MP3 [147Mb]

10 years on: Radiohead – Kid A

Posted on by 5:4 in Anniversaries | 1 Comment

You have to work at albums like Kid A. You have to sit at home night after night and give yourself over to the paranoid millenial atmosphere as you try to decipher elliptical snatches of lyrics and puzzle out how the titles […] might refer to the songs. In other words, you have to be sixteen. […] Kid A demands the patience of the devoted; both patience and devotion become scarcer commodities once you start picking up a paycheck.

When populist scribbler Nick Hornby wrote those words in an article for the October 2000 issue of The New Yorker, he didn’t just fail to hit the nail on the head, he demonstrated he had no idea there was even a nail there. It’s sad that Kid A should have elicited such a superficial, æsthetically decrepit view, but Hornby’s was not a lone voice; assorted critics—and, no doubt, fans too—found themselves discombobulated by this album, and of course, anger and rejection so easily follow from incomprehension in simpler minds. However, in mentioning a teenage aspect, Hornby, without meaning to, actually got something right: Kid A, released 10 years ago this week, is Radiohead‘s “puberty album”, marking their musical transition from adolescence to adulthood. Hornby’s response is no different from the all-too-common parental reaction to this process, characterised by degrees of irritation and fury at how much their loved one has changed. In fact, “changed” doesn’t quite cover it; Radiohead’s remarkable progression from OK Computer, three years earlier, brings to mind the exclamation of shock from Bottom’s companion’s in Act III of Shakespeare’s A Midsummer Night’s Dream: “bless thee! thou art translated!” Read more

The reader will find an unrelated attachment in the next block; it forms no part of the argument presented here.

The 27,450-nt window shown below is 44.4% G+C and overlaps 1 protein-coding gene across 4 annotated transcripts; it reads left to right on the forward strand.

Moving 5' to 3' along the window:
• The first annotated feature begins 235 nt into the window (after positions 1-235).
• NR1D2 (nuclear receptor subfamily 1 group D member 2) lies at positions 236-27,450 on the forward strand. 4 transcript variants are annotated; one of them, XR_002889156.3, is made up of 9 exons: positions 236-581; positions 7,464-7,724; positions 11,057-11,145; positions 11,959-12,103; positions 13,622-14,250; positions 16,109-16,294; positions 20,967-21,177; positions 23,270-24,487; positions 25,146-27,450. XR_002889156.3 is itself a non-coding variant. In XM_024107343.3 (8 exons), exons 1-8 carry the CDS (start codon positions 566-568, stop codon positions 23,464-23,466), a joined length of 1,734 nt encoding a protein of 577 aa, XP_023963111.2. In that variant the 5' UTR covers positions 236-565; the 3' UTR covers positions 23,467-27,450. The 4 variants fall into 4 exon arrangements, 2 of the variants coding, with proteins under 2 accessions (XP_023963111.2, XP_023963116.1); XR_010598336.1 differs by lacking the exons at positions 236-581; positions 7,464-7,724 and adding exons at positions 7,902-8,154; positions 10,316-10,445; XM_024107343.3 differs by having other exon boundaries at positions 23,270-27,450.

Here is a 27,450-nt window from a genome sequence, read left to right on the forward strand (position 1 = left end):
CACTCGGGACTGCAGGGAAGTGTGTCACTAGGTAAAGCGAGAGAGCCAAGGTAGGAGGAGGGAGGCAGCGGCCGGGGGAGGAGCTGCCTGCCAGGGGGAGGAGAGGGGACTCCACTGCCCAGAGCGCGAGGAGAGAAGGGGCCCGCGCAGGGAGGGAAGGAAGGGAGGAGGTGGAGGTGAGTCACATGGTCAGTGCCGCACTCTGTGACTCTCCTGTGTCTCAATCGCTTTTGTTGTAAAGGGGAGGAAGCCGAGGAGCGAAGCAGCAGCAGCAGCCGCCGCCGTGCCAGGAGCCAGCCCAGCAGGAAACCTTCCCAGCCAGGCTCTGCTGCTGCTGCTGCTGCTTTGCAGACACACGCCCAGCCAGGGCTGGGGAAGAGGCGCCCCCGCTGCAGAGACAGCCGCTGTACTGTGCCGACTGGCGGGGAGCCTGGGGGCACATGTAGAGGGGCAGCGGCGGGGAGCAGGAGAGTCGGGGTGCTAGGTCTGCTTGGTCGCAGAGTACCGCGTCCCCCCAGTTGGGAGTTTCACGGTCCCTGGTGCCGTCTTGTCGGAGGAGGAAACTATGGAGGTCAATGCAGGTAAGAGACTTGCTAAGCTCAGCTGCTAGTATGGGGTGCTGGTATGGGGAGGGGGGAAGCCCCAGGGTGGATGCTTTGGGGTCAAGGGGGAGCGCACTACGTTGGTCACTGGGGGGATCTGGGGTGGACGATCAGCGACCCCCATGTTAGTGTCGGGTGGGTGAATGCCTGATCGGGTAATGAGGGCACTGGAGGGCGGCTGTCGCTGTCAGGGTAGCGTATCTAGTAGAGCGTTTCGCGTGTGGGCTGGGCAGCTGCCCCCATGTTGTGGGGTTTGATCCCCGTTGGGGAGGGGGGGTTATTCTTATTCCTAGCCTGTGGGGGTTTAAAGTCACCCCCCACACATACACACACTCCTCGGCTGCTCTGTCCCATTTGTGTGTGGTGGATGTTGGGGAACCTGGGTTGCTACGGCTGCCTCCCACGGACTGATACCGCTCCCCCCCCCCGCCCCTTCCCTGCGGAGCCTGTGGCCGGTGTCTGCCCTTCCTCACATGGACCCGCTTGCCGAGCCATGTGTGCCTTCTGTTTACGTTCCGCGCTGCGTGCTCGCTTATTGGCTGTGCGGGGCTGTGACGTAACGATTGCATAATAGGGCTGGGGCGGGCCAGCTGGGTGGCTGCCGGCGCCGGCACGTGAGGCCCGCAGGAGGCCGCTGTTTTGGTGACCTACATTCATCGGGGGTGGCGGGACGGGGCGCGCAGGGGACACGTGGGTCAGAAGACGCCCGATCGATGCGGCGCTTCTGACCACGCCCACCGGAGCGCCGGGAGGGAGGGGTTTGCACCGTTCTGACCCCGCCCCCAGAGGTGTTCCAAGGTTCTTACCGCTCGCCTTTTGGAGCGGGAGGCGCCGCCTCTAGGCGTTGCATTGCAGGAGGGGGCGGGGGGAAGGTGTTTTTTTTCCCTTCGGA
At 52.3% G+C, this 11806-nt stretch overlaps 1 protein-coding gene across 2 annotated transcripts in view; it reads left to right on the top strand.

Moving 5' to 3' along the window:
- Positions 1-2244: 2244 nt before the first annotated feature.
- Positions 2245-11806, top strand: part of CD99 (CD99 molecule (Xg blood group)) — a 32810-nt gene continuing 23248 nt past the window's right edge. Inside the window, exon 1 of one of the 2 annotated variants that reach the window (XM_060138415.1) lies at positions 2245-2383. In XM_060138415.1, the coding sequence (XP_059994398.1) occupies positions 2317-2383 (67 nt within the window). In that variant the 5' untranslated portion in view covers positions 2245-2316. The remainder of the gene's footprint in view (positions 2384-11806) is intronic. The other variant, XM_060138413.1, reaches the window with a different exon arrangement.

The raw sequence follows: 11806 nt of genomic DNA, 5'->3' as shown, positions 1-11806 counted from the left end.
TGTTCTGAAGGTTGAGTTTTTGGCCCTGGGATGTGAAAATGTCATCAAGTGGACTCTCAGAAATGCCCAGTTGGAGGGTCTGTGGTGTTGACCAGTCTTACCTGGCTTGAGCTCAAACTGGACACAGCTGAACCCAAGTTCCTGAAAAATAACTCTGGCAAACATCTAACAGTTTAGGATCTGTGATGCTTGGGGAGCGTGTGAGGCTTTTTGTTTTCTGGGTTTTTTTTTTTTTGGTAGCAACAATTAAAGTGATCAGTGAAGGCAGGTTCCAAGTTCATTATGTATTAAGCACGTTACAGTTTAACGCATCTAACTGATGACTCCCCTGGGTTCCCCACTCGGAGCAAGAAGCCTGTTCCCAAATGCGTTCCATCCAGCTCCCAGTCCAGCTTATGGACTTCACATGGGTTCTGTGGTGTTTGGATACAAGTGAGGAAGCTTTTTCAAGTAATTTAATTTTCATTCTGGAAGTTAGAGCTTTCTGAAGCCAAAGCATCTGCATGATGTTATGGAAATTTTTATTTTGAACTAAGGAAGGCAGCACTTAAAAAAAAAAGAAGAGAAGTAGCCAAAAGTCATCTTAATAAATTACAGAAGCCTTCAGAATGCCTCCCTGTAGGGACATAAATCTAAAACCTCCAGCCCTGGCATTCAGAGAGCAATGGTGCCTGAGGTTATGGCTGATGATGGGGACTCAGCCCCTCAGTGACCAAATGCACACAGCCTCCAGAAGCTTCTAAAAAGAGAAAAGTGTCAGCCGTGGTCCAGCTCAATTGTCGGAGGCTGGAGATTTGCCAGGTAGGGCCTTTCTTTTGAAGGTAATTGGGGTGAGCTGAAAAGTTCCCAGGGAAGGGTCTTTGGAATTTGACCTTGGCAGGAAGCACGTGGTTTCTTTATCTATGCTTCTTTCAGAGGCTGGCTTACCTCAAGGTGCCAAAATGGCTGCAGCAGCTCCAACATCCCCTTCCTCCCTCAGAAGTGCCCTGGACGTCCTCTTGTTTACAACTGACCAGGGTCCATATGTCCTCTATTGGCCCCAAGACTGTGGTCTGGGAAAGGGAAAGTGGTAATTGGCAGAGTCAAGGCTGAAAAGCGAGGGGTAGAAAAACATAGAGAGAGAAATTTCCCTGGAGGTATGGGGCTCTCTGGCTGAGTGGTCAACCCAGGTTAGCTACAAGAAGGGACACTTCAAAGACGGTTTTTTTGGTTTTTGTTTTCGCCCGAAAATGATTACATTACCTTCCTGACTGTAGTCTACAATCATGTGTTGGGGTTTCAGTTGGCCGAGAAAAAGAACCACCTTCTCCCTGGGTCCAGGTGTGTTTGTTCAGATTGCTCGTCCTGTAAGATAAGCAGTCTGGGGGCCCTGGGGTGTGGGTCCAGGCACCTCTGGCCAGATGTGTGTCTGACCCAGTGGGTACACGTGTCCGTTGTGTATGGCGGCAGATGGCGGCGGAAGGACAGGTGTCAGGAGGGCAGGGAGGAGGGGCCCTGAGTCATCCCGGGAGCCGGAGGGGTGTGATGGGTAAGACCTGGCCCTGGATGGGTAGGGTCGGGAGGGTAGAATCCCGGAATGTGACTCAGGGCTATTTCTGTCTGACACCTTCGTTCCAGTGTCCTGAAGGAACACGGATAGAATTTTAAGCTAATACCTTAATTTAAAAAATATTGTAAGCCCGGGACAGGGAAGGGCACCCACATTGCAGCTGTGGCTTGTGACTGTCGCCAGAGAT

Tags:

Vale of Glamorgan Festival: World Premières by Arvo Pärt and Arlene Sierra

Posted on by 5:4 in Premières | Leave a comment

On 9 September, a concert given at the Vale of Glamorgan Festival of Music by the BBC National Orchestra of Wales with the Estonian Philharmonic Chamber Choir, conducted by Tõnu Kaljuste, was for the most part concerned with the music of Arvo Pärt, featuring a new work commissioned by the festival, In Spe for wind quintet and strings. It’s a short piece, in which the winds take precedence at first: horn, oboe and bassoon take turns stating the work’s fundamental idea. The rest of the work is essentially a series of what E. E. Cummings might have called “nonvariations” on that theme; the melody is draped in constantly changing decoration, the voice moving between registers, inversions and retrogrades adding what little spice there is to be gleaned from Pärt’s agonisingly constricted use of material and harmony. Surprisingly, it all feels terribly technical; while the temptation with so much of Pärt’s music is simply to drift, switched off and blissed out, on the surface, i found myself pulled under during In Spe, staring at what lay beneath; i don’t think this is due purely to the paucity of invention on display in the work; Howard Skempton’s Lento goes round in even more demonstrably regular circles for much of its duration, but there the result is hypnotic and entirely convincing. Somehow, the material here all feels terribly workaday, almost like an exercise; unfortunately, as neither the inner workings nor their surface sheen are that interesting, this militates against In Spe, enfeebling it, even in its brief attempts at more dynamic strength. Arvo Pärt’s fans will be delighted; all the ‘tintinnabuli’ stuff is present and correct, and the piece presents them with absolutely nothing unfamiliar, nothing to think about. Read more